“The breakdown is a fundamental part of the game,” said Robbie Fleck. The Stormers coach has arguably the best front-row stocks in Super Rugby and his backline features some of the most opportunistic counter-attacking weapons in the game.
But, while a strong set piece and the ability to convert turnovers into tries are attributes common to most successful teams, both depend on breakdown efficiency, on attack and defence, for maximum impact.
“The breakdown is an area that we have struggled with in the past,” Fleck said. “If you can remember when we lost to the Brumbies in the quarter-final last year, they absolutely hammered us at the breakdown.”
The Brumbies ran in six tries at Newlands for a 39-19 win. A pair of 100kg Wallaby wings, Joe Tomane and Henry Speight pulverised Super Rugby’s smallest backline, with Tomane finishing with a hat-trick.
While Fleck is aware that the backs were at times overpowered in contact he believes that, in the absence of supersized personnel, much of the problem can be addressed by streamlining the Stormers’ approach to the breakdown.
“It’s something that we’ve worked incredibly hard on,” he said. “We’ve brought in (WP Currie Cup coach) John Dobson to work on our breakdown and our big philosophy is that we want good, quick, clean ball with effective numbers.”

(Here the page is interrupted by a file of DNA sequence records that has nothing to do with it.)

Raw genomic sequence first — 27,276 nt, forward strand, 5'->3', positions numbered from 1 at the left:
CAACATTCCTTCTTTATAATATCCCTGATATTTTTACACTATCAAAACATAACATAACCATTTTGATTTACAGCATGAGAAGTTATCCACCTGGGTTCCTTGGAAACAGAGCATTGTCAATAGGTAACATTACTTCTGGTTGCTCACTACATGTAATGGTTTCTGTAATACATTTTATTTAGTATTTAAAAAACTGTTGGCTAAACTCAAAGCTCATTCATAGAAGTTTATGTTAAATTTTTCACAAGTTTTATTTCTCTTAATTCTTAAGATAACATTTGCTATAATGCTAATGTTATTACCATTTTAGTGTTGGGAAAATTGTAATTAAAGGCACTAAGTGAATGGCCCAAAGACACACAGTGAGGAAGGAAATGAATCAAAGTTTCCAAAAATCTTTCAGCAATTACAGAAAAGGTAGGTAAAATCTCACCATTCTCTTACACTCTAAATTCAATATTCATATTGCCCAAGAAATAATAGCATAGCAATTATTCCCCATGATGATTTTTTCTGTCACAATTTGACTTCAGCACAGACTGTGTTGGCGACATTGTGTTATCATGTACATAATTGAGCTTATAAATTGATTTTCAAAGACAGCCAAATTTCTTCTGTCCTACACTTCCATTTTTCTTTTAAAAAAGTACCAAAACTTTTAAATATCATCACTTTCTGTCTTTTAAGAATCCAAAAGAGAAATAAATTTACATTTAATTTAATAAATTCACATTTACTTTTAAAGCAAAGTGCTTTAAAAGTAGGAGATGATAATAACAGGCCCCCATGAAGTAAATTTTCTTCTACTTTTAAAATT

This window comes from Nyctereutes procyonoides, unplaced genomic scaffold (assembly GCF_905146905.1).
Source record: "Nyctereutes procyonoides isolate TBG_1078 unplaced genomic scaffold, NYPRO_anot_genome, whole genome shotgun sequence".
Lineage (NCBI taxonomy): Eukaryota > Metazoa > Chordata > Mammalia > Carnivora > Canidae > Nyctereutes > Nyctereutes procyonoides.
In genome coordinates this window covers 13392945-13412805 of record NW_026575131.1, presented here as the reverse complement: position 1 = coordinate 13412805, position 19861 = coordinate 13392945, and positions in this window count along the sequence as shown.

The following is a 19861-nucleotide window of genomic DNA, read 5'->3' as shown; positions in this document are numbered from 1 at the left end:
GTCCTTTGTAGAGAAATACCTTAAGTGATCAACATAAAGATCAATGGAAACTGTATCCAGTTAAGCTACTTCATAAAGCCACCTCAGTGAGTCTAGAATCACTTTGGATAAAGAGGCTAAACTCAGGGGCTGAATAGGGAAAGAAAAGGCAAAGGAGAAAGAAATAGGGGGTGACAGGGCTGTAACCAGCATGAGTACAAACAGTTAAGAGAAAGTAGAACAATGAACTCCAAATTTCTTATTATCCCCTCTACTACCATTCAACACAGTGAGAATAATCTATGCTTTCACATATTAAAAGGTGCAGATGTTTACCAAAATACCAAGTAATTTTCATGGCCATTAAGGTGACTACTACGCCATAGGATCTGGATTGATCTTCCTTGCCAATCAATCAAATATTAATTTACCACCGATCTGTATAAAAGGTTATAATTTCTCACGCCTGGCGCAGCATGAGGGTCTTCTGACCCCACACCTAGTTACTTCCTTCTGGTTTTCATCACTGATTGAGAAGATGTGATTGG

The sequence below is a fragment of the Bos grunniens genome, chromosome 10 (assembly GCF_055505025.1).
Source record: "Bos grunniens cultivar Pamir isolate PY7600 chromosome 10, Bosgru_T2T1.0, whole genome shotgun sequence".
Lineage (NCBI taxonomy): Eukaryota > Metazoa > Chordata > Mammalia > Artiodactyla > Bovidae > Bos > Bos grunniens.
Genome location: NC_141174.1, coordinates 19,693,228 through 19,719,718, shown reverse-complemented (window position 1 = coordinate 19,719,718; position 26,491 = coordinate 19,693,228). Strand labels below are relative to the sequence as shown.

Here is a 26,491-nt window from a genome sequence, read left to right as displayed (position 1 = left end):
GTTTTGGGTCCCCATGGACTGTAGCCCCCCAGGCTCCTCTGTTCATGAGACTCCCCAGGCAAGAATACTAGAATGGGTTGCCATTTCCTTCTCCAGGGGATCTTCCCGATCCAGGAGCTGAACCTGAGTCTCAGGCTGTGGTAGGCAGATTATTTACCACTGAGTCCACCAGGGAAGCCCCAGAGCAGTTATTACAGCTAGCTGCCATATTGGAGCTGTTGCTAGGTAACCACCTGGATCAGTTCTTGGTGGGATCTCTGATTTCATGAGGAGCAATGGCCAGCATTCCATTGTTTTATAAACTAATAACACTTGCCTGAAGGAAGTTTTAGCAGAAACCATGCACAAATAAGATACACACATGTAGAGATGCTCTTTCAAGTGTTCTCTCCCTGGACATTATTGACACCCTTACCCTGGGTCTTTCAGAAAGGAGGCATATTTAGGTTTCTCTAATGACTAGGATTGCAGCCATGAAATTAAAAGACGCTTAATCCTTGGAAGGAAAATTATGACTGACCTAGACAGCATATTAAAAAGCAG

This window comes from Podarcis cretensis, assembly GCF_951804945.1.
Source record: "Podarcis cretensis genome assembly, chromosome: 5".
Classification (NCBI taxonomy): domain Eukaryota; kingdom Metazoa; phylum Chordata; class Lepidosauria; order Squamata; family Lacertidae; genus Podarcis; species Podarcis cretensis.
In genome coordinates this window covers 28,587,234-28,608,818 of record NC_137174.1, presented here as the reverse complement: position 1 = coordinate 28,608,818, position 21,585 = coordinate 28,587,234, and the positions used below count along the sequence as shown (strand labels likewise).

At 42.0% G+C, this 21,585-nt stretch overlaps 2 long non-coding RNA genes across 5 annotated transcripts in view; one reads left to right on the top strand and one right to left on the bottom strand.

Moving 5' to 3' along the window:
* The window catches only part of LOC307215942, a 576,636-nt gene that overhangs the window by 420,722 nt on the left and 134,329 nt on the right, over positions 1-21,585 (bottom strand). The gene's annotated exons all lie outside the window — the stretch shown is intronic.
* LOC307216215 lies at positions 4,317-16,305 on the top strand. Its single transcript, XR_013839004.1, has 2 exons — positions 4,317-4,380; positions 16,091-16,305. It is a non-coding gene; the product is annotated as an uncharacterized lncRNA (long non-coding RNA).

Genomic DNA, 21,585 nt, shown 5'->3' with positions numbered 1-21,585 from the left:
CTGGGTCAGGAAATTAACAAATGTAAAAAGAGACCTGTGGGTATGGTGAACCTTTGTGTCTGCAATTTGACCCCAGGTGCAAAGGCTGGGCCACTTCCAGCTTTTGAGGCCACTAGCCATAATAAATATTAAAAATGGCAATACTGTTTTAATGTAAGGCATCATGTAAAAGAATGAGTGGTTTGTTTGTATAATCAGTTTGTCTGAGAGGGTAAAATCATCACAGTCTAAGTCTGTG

That philosophy is strictly adhered to by the Blitzbokke who, like the Stormers backs, are often dwarfed by the men they are required to wrestle at the point of contact.
Heading into the fourth leg of World Rugby’s Sevens Series, South Africa currently lead the standings. Stormers dynamos Cheslin Kolbe and Juan de Jongh have played a big part of the team’s success, despite playing against physically superior rivals, such as Fiji.
Seabelo Senatla made his Currie Cup debut for Western Province in 2014, and what stood out, apart from his blazing speed, was Senatla’s ability to punch above his weight (75kg) when it came to making tackles.
Fleck has worked to up-skill the Stormers with this efficiency, using the off-season to improve ball-carrying technique and simplify the number of decisions his players will have to make as they arrive at the breakdown.
The goal is to occupy more defenders with fewer cleaners on attack, and vice versa in defence.
“We want to land up with numbers on the opposition, so we need to effectively clean the opposition to have numbers on them,” said the Stormers coach. “I was really pleased with our breakdown after the Eagles game.”
The Stormers ran in six tries to beat the SWD Eagles 40-15 in Saturday’s warm-up match and Fleck was satisfied with the progress shown in that department.
“The Eagles had a go at us at the breakdown and I’m very pleased that they did because it meant that we had to be effective.
“We had 68 rucks in the game and we only lost four, so that’s around 90-percent success rate at the breakdown. If you look at the teams that were successful at the World Cup, they ran at about 95-percent success rate.”
Argentina stumbled at the World Cup’s penultimate hurdle and the core of that team will arrive at Newlands on February 13, in the Jaguares team, hungry to test the Stormers’ readiness at the breakdown.
Original source: Stormers to target breakdowns